As a platinum-card-bearing member of the SUV-driving Mum club, I know a thing or two about the benefits of wielding my maniacal, working-mother aggression via the sheer scale of my large and oppressive four-wheel drive.
While we may not admit it to your face, or to our husbands, there’s a strong sense of ownership of the road, the school drive-through, the supermarket car park, and hey, even the children, when you are engulfed within the confines of a large luxury SUV.
And you can call us what you want, but I suggest you drive a few miles in our SUVs, experiencing the politics of the school pick up line or the demands of today’s cotton-wool-padded children, and you too may feel the need to sit a little higher and rev the engines a little louder, just to be heard above the madness.
So, when tasked with the opportunity to drive Aston Martin’s new SUV, the DBX, the first question I had was ‘just how loud and audacious is this thing?’
The British luxury marque has long been the domain of the mid-life “made it” male. And let’s be honest, a certain Mr Bond has only accelerated (pun intended) the appeal, because after all, what man doesn’t want to be Bond… and what woman doesn’t want to share a [dirty] Martini with him?
After many years in the pipeline, Aston Martin released the DBX (its first foray into SUV territory) last year and if the soaring local sales are anything to go by, they’ve hit the mark right off the bat. This immediate success has likely been down to the fact that frustrated women like myself want something with a bit more dominance on the road (see: school pick up) and male Aston Martin owners want an SUV to sit alongside their sports car. I mean, why not have two Aston Martins in the garage, right?
On picking up our new ride, the first thing my children and I notice is the deceivingly small exterior scale of the car. Yet surprisingly the DBX is in fact the same length as my Range Rover Vogue, and what’s more, according to my rear seat passengers, it has much more space for them to store their never-ending school detritus.
Designer Mark Reichman (the man behind the design of all Aston Martins) has done a genius job of creating a luxury SUV that looks and feels very sporty, while retaining the space practicalities that one demands from a car in this category.
By slightly lowering the bonnet and roof line the car still retains a clear visual connection to the much-admired Aston Martin fleet. Crucially, it’s a big car that looks much smaller than it is, even on vast 22-inch wheels. And that, dear Denizens, is a very clever trick to pull off.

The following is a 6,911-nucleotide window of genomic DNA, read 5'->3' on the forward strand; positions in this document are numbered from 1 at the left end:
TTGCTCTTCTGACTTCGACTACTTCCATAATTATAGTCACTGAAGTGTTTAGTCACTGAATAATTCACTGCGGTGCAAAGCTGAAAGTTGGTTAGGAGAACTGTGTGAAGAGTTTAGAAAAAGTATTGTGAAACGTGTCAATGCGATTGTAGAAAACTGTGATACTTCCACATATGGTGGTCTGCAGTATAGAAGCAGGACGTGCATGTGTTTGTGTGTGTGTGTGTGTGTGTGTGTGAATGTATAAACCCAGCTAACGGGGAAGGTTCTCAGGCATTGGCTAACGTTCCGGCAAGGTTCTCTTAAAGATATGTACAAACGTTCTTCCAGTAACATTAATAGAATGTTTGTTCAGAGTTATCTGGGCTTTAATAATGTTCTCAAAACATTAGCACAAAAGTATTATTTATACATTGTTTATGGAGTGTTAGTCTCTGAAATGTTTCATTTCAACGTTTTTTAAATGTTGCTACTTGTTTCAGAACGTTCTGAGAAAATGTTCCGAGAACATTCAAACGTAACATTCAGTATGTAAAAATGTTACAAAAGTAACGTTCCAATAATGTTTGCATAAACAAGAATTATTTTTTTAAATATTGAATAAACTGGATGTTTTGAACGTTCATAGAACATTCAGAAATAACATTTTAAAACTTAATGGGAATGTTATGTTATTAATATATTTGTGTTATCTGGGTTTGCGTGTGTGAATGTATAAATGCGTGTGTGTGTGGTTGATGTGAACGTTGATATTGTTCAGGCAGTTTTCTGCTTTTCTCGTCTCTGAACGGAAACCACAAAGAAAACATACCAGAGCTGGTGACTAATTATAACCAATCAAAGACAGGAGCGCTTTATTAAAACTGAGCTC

Inside the car, the feeling is that of an English gentleman’s club, complete with hand-stitched leather and discrete dials (offering a stylistic nod to the marque’s Mercedes Benz relationship) that add the kind of opulence one expects from a car of this calibre.
A modern day sense of space and wellbeing is further enhanced by the 64-colour, dual zone ambient lighting. My demanding, back-seat passengers called for “cyan” — apparently my eight-year-old’s favourite colour. What ever happened to blue or green?
The DBX’s relationship with Mercedes also extends to the engine. With a 543bhp, 4.0-litre twin-turbo V8 engine, this car, when called upon in important situations, such as school pick-up, will blast out a domineering guttural roar, followed by a ‘putt putt’ as the gears lower. And god-damn does it sound good!
Throwing this baby into Sports+ mode employs its nine-speed automatic engine and delivers, quite honestly, the most thrilling and dynamic driving I have ever experienced behind the wheel of an SUV (and lord knows I’ve tried a few). Hitting a very impressive 100kmh in 4.5 seconds certainly aids in getting you swiftly to the front of the after-school queue, while the top speed of 292km/hour, got us home faster than you could say, “sorry officer, I’m just writing a story for some random magazine.”
But back to reality, the Aston Martin DBX is definitely designed for extreme versatility. Had the circumstances arisen, I would have happily taken her off-road and put her through her paces, because from what I understand, the DBX makes easy work of any situation.
For example, she has the ability to wade through 500mm of water unscathed, which makes me think that it would do very well in the slip n’ slide, slushy conditions of the Coronet Peak car park this ski season.
The sheer breadth of the DBXs abilities is nothing short of impressive, and it definitely passed the Kraus family litmus test of head-turning capabilities — a measurement my children have invented during my years as a luxury car reviewer — according to them, on one day trip alone, we had six separate incidents of people pointing and staring longingly at the car.
Which is, I’m sure, a testament to its handsome good looks and nothing whatsoever to do with the behaviour of the overly enthusiastic driver behind the wheel.